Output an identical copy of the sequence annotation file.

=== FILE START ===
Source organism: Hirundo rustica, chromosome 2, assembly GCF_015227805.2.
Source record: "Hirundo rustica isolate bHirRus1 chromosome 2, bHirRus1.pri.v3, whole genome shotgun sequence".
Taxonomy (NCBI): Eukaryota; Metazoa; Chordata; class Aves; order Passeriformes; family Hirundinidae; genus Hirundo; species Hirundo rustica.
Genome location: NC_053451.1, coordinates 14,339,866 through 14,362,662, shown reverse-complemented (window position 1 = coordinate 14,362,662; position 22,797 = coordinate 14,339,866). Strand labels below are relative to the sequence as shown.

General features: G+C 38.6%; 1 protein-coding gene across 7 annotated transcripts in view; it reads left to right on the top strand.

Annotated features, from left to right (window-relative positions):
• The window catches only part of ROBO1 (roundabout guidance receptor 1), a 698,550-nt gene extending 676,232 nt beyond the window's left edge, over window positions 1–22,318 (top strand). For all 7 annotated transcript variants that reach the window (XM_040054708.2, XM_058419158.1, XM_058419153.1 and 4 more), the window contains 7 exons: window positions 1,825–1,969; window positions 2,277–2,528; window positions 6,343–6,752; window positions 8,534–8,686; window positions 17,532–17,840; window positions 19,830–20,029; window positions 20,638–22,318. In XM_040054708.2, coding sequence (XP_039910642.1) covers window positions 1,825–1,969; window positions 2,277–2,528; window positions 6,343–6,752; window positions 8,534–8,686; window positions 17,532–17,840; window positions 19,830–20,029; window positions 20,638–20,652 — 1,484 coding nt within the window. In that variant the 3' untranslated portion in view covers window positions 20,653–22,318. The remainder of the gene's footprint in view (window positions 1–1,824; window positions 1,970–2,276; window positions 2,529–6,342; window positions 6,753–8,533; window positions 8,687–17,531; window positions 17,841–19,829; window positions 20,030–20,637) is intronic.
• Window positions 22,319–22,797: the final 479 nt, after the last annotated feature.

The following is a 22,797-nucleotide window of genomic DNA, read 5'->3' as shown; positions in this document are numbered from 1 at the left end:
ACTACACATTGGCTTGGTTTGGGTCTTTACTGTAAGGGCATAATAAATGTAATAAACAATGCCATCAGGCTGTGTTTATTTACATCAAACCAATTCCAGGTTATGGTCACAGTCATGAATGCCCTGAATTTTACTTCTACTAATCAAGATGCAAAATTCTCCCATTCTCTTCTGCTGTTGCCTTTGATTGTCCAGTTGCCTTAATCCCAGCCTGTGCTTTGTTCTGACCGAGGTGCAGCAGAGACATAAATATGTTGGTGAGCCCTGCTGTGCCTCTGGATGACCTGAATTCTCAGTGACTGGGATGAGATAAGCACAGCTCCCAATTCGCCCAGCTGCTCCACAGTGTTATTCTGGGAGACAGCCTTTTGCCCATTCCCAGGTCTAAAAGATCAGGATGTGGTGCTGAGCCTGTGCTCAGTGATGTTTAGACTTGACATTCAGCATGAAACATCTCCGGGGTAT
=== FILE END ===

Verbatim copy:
Source organism: Hirundo rustica, chromosome 2, assembly GCF_015227805.2.
Source record: "Hirundo rustica isolate bHirRus1 chromosome 2, bHirRus1.pri.v3, whole genome shotgun sequence".
Taxonomy (NCBI): Eukaryota; Metazoa; Chordata; class Aves; order Passeriformes; family Hirundinidae; genus Hirundo; species Hirundo rustica.
Genome location: NC_053451.1, coordinates 14,339,866 through 14,362,662, shown reverse-complemented (window position 1 = coordinate 14,362,662; position 22,797 = coordinate 14,339,866). Strand labels below are relative to the sequence as shown.

General features: G+C 38.6%; 1 protein-coding gene across 7 annotated transcripts in view; it reads left to right on the top strand.

Annotated features, from left to right (window-relative positions):
• The window catches only part of ROBO1 (roundabout guidance receptor 1), a 698,550-nt gene extending 676,232 nt beyond the window's left edge, over window positions 1–22,318 (top strand). For all 7 annotated transcript variants that reach the window (XM_040054708.2, XM_058419158.1, XM_058419153.1 and 4 more), the window contains 7 exons: window positions 1,825–1,969; window positions 2,277–2,528; window positions 6,343–6,752; window positions 8,534–8,686; window positions 17,532–17,840; window positions 19,830–20,029; window positions 20,638–22,318. In XM_040054708.2, coding sequence (XP_039910642.1) covers window positions 1,825–1,969; window positions 2,277–2,528; window positions 6,343–6,752; window positions 8,534–8,686; window positions 17,532–17,840; window positions 19,830–20,029; window positions 20,638–20,652 — 1,484 coding nt within the window. In that variant the 3' untranslated portion in view covers window positions 20,653–22,318. The remainder of the gene's footprint in view (window positions 1–1,824; window positions 1,970–2,276; window positions 2,529–6,342; window positions 6,753–8,533; window positions 8,687–17,531; window positions 17,841–19,829; window positions 20,030–20,637) is intronic.
• Window positions 22,319–22,797: the final 479 nt, after the last annotated feature.

The following is a 22,797-nucleotide window of genomic DNA, read 5'->3' as shown; positions in this document are numbered from 1 at the left end:
ACTACACATTGGCTTGGTTTGGGTCTTTACTGTAAGGGCATAATAAATGTAATAAACAATGCCATCAGGCTGTGTTTATTTACATCAAACCAATTCCAGGTTATGGTCACAGTCATGAATGCCCTGAATTTTACTTCTACTAATCAAGATGCAAAATTCTCCCATTCTCTTCTGCTGTTGCCTTTGATTGTCCAGTTGCCTTAATCCCAGCCTGTGCTTTGTTCTGACCGAGGTGCAGCAGAGACATAAATATGTTGGTGAGCCCTGCTGTGCCTCTGGATGACCTGAATTCTCAGTGACTGGGATGAGATAAGCACAGCTCCCAATTCGCCCAGCTGCTCCACAGTGTTATTCTGGGAGACAGCCTTTTGCCCATTCCCAGGTCTAAAAGATCAGGATGTGGTGCTGAGCCTGTGCTCAGTGATGTTTAGACTTGACATTCAGCATGAAACATCTCCGGGGTAT